Most people have noticed the occasional pink flamingo on a yard or theme to some building but most are unaware of how deeply ingrained this icon is to America. The pink flamingo is one of the many forgotten fads that American have gone through. Jennifer Price gives a quick history about how the flamingo came on the scene and what it meant to the American people. The trend of pink flamingoes in the mid 1900’s shows how American people go through the cycle of overusing symbols that represent success and wealth until they become yet another plain and mundane object that hold now value.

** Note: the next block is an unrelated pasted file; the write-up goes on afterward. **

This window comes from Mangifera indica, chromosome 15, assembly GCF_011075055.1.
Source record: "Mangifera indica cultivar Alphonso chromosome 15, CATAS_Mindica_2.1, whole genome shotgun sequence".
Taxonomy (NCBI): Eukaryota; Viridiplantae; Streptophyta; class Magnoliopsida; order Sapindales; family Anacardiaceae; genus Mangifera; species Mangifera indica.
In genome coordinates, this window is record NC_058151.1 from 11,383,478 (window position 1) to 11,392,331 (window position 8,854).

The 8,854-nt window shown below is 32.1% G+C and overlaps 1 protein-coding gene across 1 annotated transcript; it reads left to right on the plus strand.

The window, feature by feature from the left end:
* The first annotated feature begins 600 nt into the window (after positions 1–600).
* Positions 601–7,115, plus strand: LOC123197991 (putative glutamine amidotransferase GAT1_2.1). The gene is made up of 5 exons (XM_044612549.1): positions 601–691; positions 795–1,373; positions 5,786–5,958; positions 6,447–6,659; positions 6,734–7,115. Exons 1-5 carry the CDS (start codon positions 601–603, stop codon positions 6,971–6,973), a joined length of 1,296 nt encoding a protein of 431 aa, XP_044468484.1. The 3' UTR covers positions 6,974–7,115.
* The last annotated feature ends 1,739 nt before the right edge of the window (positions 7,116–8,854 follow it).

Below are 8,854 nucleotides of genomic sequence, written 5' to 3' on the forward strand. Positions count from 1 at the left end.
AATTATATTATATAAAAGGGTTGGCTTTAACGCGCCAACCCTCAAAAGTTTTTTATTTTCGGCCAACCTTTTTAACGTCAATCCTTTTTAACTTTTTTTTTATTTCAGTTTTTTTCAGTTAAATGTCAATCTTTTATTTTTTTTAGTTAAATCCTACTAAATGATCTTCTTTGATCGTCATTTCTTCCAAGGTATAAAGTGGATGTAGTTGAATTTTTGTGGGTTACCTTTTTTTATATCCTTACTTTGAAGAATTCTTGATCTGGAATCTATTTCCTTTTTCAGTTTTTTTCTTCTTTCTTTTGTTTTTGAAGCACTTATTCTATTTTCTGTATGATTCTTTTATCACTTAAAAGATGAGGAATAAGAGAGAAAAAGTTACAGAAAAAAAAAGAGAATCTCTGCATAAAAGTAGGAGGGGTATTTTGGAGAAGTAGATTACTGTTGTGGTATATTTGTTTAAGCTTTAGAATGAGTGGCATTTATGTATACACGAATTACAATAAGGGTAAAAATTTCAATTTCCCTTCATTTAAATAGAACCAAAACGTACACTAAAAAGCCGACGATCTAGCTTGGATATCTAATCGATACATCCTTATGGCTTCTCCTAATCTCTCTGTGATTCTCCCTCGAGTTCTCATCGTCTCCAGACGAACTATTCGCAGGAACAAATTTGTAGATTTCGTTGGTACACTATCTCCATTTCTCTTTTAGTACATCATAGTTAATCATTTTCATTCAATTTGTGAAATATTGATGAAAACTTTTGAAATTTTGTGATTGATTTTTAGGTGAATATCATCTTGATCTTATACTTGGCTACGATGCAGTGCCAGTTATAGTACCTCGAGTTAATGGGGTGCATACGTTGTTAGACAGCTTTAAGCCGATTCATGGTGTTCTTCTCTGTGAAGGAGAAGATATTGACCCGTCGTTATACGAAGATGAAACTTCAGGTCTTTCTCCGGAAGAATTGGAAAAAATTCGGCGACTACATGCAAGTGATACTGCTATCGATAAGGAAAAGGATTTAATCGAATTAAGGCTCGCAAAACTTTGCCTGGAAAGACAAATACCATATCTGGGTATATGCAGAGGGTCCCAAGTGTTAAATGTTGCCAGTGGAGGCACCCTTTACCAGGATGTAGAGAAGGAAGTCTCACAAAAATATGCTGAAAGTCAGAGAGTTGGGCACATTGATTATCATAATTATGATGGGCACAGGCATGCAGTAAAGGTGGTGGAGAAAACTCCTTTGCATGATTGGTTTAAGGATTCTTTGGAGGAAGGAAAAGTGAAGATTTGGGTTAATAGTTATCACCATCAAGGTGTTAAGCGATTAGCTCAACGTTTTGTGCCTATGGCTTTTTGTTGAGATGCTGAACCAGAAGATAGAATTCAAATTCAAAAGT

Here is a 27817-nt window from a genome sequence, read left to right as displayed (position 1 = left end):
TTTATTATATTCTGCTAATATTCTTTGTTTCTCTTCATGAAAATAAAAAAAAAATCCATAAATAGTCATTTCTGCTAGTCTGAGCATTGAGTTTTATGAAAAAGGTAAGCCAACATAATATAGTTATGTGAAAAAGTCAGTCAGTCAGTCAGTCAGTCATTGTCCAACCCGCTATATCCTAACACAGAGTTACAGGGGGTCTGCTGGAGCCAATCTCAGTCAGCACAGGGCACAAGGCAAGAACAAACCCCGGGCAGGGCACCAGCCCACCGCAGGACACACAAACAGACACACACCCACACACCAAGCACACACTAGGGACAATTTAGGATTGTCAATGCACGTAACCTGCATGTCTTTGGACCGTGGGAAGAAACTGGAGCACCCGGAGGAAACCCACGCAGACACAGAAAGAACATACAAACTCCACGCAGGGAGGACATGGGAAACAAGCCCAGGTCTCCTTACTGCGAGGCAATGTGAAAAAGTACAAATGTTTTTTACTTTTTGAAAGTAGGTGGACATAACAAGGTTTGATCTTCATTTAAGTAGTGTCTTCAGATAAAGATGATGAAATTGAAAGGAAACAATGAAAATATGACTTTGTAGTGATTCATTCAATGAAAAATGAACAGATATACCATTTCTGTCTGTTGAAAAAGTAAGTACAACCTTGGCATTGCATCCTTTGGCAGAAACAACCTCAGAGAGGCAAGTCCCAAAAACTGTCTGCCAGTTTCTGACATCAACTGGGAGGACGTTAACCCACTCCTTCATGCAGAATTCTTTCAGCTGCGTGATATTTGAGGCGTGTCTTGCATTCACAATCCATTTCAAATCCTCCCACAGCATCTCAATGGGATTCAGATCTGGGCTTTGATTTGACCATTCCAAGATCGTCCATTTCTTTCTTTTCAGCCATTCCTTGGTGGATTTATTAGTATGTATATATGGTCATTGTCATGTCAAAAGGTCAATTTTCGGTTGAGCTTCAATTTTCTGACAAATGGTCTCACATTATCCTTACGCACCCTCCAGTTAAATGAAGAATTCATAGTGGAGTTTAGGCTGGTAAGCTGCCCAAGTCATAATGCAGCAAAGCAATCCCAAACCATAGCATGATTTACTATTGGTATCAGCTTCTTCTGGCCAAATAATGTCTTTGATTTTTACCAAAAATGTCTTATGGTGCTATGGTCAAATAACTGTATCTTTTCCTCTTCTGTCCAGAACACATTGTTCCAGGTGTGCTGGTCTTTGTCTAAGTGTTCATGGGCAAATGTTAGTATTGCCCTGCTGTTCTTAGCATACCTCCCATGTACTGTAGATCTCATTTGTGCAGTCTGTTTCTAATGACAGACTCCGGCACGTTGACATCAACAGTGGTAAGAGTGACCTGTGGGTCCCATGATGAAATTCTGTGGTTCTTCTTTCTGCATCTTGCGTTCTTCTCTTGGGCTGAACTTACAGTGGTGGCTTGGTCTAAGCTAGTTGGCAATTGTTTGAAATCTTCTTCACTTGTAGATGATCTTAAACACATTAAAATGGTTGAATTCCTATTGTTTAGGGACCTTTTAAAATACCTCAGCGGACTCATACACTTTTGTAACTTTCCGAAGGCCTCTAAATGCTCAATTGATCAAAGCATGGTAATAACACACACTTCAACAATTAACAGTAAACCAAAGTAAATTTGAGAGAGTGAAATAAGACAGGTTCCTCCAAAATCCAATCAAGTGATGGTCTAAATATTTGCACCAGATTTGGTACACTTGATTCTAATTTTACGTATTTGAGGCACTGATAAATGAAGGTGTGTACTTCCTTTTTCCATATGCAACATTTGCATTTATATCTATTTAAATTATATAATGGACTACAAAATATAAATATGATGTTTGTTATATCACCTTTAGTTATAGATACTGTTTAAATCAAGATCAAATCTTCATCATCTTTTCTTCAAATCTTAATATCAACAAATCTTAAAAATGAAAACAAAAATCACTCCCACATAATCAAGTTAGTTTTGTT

There is a specific social and aesthetic reason why pink flamingos were so popular in the 1930’s to 1950’s. The cause for Americans to choose such a bold symbol was directly related to the time period. It all started in the great depression where Americans needed something that would take them out of the poverty stricken mindset. Stating that the flamingo made claims to “boldness” shows that the people sought this image. As well as bold, Price states that it became “synonymous with wealth and pizzaz” which shows that Americans had the superficial desire to look and feel like they were part of a more elite social class. The bird related words such as “flocking” shows that when there is a new fad, the consumers all conform and follow the norm. Once the flamingos were established as popular, it was then time for the upper class business men to earn a profit. This proves the reality that Americans are true capitalists, where everything comes back to making a profit. To further milk the society for its money, the companies drew a more apparent connection between flamingos and leisure, “...flamingos inscribed one’s lawn emphatically with Florida’s cachet of leisure and extravagance...” United States culture is known for draining the public dry and using every part of the money making potential by making the product more and more available to the lower classes because of their desire to...
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